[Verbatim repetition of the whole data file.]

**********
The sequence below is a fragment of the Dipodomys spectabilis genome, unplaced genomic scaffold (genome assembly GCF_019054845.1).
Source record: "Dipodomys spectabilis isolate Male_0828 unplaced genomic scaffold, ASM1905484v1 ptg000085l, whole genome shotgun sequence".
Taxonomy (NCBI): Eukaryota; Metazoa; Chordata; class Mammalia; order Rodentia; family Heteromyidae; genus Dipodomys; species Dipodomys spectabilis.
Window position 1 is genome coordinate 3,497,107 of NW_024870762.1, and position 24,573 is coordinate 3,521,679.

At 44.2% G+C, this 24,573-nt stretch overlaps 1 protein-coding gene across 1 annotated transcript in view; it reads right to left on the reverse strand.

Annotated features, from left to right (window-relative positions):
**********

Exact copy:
The sequence below is a fragment of the Dipodomys spectabilis genome, unplaced genomic scaffold (genome assembly GCF_019054845.1).
Source record: "Dipodomys spectabilis isolate Male_0828 unplaced genomic scaffold, ASM1905484v1 ptg000085l, whole genome shotgun sequence".
Taxonomy (NCBI): Eukaryota; Metazoa; Chordata; class Mammalia; order Rodentia; family Heteromyidae; genus Dipodomys; species Dipodomys spectabilis.
Window position 1 is genome coordinate 3,497,107 of NW_024870762.1, and position 24,573 is coordinate 3,521,679.

At 44.2% G+C, this 24,573-nt stretch overlaps 1 protein-coding gene across 1 annotated transcript in view; it reads right to left on the reverse strand.

Annotated features, from left to right (window-relative positions):